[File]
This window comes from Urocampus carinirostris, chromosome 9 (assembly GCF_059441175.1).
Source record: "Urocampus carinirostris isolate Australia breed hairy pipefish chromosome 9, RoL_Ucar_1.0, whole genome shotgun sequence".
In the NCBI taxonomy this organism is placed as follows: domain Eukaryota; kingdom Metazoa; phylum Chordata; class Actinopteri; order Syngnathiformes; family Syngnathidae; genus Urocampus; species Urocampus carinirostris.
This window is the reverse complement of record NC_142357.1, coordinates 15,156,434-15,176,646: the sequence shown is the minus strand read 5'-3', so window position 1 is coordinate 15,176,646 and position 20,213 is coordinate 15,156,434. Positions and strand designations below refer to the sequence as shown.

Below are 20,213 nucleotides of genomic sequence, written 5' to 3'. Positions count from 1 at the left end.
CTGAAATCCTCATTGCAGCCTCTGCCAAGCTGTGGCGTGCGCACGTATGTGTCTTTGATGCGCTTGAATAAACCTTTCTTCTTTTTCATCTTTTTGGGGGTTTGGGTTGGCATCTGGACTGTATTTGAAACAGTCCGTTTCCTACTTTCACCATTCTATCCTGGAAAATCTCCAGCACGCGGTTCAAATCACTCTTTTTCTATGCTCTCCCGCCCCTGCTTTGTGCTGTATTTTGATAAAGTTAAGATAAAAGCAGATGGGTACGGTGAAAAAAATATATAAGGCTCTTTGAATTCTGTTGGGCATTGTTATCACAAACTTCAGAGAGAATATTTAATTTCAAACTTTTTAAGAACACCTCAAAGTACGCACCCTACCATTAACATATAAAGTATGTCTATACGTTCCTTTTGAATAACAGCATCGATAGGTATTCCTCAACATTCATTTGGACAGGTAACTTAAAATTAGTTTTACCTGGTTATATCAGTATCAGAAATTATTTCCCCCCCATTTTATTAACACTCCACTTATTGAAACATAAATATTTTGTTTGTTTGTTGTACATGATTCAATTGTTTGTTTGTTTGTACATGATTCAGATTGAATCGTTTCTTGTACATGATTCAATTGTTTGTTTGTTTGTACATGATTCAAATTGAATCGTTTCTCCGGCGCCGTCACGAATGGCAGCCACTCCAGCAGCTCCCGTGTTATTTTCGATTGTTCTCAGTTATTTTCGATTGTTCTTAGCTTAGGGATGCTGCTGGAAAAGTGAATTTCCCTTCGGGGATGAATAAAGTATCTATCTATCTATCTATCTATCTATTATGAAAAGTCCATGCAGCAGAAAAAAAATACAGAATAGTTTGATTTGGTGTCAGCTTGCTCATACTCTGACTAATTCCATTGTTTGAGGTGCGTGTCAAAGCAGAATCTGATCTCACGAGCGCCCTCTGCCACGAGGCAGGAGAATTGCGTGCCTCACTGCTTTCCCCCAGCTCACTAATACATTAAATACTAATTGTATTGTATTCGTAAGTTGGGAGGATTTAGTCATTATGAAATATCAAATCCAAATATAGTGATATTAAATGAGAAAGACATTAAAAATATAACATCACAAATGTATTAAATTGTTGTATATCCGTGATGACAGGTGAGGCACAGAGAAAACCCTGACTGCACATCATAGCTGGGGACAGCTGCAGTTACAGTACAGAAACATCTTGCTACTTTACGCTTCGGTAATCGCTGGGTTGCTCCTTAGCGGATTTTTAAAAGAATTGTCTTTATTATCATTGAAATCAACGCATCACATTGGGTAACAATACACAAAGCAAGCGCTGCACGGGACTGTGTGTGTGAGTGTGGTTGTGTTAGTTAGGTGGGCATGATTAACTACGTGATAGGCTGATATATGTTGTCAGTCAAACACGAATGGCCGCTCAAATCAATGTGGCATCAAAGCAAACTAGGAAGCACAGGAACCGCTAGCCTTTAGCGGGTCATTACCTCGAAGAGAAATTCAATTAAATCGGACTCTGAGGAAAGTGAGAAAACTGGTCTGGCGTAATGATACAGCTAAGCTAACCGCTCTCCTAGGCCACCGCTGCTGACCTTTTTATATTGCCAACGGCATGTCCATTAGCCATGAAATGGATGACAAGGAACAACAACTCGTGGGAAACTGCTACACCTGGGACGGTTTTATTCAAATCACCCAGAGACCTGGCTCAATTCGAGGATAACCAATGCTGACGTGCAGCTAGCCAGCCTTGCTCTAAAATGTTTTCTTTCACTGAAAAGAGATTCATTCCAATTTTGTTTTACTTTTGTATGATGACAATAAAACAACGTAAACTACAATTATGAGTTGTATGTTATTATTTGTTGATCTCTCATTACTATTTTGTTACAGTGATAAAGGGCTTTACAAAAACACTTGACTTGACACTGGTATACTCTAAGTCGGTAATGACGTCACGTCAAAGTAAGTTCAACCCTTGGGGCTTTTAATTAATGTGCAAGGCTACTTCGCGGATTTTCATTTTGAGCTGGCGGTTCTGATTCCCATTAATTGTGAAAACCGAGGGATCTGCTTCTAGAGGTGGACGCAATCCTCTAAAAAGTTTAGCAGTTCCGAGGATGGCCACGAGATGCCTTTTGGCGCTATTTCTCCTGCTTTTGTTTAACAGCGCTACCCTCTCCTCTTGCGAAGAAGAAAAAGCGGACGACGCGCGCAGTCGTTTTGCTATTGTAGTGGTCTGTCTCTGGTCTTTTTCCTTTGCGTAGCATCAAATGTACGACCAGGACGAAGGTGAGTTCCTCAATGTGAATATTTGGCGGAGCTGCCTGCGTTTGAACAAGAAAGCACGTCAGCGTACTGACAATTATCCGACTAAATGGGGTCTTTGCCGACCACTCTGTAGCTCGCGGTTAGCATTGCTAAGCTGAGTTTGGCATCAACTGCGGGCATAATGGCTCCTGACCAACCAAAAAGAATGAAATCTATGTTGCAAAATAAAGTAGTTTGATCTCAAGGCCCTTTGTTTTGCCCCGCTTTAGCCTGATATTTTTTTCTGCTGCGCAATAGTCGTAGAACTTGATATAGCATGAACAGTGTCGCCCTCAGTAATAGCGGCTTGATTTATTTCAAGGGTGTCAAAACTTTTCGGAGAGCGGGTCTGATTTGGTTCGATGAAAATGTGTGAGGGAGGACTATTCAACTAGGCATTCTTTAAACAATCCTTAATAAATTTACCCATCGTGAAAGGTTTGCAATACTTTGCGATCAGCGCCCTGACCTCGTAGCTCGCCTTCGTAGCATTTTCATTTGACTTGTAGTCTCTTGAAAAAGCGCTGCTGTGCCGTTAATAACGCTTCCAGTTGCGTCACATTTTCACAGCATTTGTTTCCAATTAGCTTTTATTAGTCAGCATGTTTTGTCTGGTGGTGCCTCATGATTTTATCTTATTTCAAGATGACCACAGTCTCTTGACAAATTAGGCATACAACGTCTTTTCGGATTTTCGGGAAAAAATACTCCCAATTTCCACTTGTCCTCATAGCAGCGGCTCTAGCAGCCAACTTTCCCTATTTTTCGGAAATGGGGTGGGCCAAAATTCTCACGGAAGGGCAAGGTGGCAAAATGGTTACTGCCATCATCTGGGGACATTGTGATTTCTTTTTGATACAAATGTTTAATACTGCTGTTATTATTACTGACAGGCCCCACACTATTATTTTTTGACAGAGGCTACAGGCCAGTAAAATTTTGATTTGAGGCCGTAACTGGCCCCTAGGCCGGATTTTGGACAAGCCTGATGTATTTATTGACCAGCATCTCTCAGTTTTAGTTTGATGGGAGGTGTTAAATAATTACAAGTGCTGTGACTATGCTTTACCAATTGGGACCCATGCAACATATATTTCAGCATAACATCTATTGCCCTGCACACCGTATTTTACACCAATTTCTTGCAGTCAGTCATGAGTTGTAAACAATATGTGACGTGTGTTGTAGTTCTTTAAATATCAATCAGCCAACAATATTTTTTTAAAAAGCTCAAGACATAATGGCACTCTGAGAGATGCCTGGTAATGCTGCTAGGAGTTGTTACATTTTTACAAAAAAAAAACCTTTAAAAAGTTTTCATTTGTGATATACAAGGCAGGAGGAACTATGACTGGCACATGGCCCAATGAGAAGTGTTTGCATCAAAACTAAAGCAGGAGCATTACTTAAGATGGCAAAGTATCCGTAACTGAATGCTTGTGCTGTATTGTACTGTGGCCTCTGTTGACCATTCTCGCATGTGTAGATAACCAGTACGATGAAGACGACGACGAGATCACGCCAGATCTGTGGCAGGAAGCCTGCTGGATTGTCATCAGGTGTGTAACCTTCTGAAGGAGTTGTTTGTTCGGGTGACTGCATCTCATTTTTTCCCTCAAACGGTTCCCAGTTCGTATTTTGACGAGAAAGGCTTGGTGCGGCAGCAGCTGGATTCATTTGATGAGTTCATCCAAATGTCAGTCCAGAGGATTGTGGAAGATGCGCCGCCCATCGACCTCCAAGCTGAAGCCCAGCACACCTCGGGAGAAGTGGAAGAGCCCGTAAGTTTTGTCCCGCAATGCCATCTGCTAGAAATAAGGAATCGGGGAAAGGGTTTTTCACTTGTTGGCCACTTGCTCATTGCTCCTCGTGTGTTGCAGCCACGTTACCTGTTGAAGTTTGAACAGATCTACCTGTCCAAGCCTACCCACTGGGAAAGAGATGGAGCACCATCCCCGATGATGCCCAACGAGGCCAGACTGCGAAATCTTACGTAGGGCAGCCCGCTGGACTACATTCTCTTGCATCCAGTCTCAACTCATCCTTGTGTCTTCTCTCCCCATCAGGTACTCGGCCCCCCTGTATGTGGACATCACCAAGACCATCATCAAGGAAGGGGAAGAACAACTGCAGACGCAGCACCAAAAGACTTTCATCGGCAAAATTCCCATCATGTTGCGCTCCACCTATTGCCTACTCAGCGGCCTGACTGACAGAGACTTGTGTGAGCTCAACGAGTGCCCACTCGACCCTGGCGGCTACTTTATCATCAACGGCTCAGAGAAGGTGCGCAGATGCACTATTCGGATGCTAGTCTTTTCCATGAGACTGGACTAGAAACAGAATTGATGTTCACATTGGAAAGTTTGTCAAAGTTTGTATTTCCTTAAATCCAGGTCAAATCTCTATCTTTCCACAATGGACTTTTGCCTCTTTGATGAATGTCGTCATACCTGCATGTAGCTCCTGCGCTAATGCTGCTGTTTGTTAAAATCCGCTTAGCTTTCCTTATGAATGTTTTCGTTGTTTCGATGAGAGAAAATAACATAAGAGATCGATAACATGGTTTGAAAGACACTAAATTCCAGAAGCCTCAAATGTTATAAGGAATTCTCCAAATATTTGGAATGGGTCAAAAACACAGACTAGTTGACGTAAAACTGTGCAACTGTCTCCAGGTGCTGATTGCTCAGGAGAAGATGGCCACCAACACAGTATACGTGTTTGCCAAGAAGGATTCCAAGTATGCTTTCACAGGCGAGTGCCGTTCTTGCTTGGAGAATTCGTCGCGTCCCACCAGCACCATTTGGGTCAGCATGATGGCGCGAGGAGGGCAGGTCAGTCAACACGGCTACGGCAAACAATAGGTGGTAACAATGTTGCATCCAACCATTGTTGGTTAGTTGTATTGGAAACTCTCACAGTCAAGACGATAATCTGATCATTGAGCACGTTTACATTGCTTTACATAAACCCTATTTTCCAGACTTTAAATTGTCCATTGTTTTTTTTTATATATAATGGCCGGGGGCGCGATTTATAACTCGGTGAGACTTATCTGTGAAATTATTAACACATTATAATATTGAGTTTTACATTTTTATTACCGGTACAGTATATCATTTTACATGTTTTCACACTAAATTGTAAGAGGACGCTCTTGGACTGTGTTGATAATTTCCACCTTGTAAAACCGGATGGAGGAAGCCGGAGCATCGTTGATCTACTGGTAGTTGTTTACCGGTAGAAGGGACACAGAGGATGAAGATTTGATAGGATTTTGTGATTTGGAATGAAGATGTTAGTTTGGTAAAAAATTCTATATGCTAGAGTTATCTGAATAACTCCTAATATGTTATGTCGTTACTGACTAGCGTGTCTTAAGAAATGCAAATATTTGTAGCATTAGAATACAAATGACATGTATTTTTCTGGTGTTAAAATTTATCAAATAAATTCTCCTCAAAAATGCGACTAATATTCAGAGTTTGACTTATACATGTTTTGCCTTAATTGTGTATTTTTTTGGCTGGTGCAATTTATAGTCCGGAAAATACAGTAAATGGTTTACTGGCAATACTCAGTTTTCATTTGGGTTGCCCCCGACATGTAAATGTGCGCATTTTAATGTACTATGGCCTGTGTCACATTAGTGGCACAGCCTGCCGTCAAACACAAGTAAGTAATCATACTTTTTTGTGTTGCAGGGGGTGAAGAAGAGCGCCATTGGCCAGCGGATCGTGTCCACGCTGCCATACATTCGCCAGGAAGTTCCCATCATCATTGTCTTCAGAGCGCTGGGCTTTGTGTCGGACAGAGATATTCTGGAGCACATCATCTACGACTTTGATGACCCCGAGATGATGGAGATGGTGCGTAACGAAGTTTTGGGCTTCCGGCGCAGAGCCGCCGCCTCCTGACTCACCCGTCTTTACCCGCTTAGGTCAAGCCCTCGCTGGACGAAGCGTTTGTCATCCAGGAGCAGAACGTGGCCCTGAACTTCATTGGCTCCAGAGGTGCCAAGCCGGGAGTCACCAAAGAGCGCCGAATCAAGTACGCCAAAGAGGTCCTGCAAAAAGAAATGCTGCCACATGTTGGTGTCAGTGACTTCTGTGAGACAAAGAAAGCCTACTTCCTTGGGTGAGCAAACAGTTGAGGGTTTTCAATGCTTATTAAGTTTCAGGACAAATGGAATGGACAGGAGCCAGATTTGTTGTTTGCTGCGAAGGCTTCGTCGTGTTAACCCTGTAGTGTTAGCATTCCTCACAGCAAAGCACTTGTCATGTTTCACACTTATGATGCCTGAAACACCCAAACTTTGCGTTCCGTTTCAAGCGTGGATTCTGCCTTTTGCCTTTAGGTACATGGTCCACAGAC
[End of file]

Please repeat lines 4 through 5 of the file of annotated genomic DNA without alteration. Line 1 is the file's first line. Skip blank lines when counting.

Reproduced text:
This window is the reverse complement of record NC_142357.1, coordinates 15,156,434-15,176,646: the sequence shown is the minus strand read 5'-3', so window position 1 is coordinate 15,176,646 and position 20,213 is coordinate 15,156,434. Positions and strand designations below refer to the sequence as shown.

Below are 20,213 nucleotides of genomic sequence, written 5' to 3'. Positions count from 1 at the left end.